where the value in brackets was the rms error. In this section, we applied timetable generator in the University of Palestine, semester 12007. The fetcher study in the university has two semesters; every semester lasts for 16 weeks. The week starts on Saturday and ends on Wednesday from 8:00 am until 7:00 pm. The time slot is various from 60 to 240 minutes. There are four types of the timetables in the university: Timetable for the lectures in the university. Timetable for the discussion hours was used to the students that lives out the country. Timetable for virtual rooms that depend on the conference program between the lecturer and the students. Timetable for the lab. First Example The input data needed to insert in the generator in the table 6.6. has a list of lecturer, classes and rooms. Table (6): Example parameters in the timetable generator Input Data List of lecturer List of Subjects(include the number of sections) List of rooms Assign Values 56 147 19

Figure (7): Relation between rooms and timeintervals After that we want to view the input data and the relation between them, the icon execute make this statement for the list of persons, subjects and rooms as shown in figure 9, and 10.

Now we want to make relation between the inputs data. The first relation is between lecturer and subjects by using the icon add subject and the results will be saved in the database as shown in figure 6, we show how many subjects are chosen for every lecturer in this class.

Figure (8): Relation between subjects and timeintervals

Figure (9): View the subjects for the lecturer

Figure (13): The solution after using GA The genetic algorithm solves the problem by moving the subject2 to another timeslot that satisfy all the constraints in the University of Palestine. Thus, this is the application for the framework in this dissertation. Second Example Timetable for the discussion hours which uses by the students that lives out the Palestine country, from the list of lectures in the first example, some students in the university live in other countries, so the discussion hours is different from the students lives in the Palestine, that depend on the conference program was done in the university. So this type of the timetable does not depend on the rooms because the teacher want the computer device and other techniques to contact with the students, for that the important constraint in this type that the teacher can not take more than one lecture in the same time, and the student cant take two lectures in the same time. The virtual rooms was used in the conference program will be using in the discussion hours. Third Example Timetable for virtual rooms that depend on the conference program between the lecturer and the students and specific rooms that have special techniques to deal with conference program for example pc device, internet, amplifier, etc. this type is combination between the first and second example, where the lecture is want a room that students still in it and a virtual room to contact the lecturer by using the conference programming. This type of the timetable is applied in the Cairo program in the university of gradate studies. The first relation is between lecturer and subjects by using the icon add subject and the results will be saved in the database. After that, we will make the relationship between subjects and rooms and insert it in the timeslots depending on the university fetchers, so we will make relation between rooms and timeintervals and the relation between subjects and timeintervals. After that we want to view the input data and the relation between them, the icon execute make this statement for the list of persons, subjects and rooms Now we will in every room join with a virtual room Fourth Example In this type of the timetable is similar in first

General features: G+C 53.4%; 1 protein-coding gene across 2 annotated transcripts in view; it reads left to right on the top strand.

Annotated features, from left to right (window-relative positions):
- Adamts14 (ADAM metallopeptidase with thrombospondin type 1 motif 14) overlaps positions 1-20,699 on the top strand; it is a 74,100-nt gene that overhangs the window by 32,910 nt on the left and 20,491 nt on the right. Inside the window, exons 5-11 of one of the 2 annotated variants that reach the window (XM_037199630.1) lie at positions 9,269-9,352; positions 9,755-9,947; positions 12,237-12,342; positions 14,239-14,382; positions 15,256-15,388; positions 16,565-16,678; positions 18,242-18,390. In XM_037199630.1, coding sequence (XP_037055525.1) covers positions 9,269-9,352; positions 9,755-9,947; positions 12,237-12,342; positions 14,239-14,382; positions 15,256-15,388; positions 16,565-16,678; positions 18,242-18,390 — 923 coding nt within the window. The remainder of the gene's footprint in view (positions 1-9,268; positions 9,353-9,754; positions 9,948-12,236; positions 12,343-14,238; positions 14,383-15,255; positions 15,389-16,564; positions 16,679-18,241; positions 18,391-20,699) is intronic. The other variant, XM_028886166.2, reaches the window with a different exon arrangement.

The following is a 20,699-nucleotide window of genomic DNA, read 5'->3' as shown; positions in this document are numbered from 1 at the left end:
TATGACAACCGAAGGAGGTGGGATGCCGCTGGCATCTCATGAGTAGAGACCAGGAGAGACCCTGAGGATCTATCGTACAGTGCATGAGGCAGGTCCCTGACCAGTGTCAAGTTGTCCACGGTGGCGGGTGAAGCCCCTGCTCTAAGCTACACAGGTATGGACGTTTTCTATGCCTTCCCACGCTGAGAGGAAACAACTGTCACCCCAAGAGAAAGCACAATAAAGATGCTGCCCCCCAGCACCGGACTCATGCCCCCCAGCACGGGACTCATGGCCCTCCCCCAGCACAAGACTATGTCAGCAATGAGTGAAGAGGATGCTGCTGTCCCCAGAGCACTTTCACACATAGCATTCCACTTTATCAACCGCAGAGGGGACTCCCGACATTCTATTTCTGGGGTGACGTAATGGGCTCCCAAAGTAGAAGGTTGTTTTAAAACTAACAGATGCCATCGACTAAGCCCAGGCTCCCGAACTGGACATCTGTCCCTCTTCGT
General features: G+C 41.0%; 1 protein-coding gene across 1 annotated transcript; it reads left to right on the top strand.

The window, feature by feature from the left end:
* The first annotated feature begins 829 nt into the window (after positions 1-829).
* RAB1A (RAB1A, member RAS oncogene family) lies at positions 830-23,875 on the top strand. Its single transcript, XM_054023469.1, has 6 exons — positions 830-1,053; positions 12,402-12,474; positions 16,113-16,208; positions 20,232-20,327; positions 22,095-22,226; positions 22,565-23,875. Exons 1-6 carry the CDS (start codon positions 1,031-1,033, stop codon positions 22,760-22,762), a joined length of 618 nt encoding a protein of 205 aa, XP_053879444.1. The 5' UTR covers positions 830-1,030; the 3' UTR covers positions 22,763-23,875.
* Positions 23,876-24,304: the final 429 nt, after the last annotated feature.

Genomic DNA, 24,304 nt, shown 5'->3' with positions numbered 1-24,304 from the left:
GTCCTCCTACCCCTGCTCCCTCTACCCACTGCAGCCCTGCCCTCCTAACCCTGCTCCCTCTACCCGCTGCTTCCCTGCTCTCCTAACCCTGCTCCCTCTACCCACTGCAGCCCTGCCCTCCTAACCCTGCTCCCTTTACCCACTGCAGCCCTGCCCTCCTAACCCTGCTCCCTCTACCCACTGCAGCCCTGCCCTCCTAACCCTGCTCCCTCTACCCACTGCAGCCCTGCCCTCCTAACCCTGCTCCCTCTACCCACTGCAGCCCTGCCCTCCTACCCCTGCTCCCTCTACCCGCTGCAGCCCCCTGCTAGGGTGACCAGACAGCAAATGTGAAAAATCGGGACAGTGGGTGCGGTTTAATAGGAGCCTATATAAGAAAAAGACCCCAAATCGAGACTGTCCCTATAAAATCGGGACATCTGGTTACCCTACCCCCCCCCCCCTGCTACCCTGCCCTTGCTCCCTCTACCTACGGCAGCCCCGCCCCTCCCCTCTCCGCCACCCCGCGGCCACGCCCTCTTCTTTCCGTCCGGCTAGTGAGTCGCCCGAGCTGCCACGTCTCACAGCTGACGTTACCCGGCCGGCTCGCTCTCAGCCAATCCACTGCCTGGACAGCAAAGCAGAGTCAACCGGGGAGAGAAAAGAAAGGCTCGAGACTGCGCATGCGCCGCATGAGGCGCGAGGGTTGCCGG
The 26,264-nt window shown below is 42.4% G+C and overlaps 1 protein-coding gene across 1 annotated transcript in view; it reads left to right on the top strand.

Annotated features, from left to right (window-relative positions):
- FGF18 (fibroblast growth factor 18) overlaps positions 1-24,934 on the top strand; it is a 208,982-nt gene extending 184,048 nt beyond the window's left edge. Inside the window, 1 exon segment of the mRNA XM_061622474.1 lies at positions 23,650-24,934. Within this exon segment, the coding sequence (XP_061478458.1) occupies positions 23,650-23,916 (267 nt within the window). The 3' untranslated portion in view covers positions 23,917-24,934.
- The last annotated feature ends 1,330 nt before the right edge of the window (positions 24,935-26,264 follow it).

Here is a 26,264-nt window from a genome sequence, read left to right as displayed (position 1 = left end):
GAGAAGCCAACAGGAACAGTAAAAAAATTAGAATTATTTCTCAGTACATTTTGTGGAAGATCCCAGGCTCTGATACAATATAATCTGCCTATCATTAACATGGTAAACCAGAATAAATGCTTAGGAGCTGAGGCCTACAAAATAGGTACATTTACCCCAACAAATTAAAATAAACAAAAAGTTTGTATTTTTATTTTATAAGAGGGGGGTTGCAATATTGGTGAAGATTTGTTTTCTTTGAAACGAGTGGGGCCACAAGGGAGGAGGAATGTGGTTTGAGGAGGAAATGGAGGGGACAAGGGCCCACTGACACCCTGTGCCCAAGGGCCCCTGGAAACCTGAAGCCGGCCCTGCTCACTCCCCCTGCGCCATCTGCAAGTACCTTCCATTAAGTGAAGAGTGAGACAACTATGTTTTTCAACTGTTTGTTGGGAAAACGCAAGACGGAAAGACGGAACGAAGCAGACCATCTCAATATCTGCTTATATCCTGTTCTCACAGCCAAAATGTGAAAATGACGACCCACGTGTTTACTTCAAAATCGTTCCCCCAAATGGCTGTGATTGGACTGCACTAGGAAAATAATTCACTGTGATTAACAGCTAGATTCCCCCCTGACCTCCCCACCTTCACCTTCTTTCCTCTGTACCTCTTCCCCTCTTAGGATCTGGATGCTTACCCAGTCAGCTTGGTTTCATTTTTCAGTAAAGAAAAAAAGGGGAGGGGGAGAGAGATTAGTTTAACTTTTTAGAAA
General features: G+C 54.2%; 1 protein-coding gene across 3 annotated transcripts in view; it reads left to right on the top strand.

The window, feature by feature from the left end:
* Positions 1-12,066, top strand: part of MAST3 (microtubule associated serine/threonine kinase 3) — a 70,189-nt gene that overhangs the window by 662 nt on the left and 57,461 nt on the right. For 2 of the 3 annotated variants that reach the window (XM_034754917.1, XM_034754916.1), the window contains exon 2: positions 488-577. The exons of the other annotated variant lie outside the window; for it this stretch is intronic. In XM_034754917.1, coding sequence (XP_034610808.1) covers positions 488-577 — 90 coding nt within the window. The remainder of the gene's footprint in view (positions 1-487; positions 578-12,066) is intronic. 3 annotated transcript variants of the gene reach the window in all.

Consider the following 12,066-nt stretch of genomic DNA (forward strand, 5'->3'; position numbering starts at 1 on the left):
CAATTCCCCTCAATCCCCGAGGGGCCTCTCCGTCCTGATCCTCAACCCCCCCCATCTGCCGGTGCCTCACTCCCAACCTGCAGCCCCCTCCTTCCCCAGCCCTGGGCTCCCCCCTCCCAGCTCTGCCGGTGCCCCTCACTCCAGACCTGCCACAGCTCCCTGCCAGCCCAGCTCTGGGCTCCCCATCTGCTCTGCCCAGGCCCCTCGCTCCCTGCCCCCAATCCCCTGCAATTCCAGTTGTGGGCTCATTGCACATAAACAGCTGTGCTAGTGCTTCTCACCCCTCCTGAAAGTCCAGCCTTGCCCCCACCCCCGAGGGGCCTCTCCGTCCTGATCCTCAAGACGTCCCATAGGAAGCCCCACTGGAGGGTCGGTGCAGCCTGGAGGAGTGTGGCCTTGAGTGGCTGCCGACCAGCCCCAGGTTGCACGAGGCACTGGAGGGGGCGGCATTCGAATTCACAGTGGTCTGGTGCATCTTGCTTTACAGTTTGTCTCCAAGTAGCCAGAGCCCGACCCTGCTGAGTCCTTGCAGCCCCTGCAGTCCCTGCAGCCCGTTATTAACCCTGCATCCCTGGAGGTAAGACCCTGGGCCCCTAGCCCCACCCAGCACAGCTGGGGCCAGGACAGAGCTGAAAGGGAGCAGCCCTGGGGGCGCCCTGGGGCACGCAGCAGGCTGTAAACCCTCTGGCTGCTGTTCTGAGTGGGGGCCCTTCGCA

Figure (10): View the subjects for the room However, there are many errors in the relation between the inputs data. Therefore, we want to correct and optimize the errors found in the timetable. The genetic algorithm was build in the E-learning timetable icon that makes the steps was explained in bravoes sections. In practice, we found collision between two subjects in the same time as shown in figure 11, this collision was an observation in the red colure and we will be used the genetic algorithm to solve this problem.

Figure (11): Show the collision in the generator

Figure (12): Use genetic algorithm in the generator

example but we want remember that in this type the main constraint is order constraint, that means the theoretical subject is must be before the lab subject. In the university in this semester, it has two labs and the colleges will study are IT and Software Engineering. If we want to view the input data and the relation between them, the icon execute make this statement for the list of persons, subjects and rooms.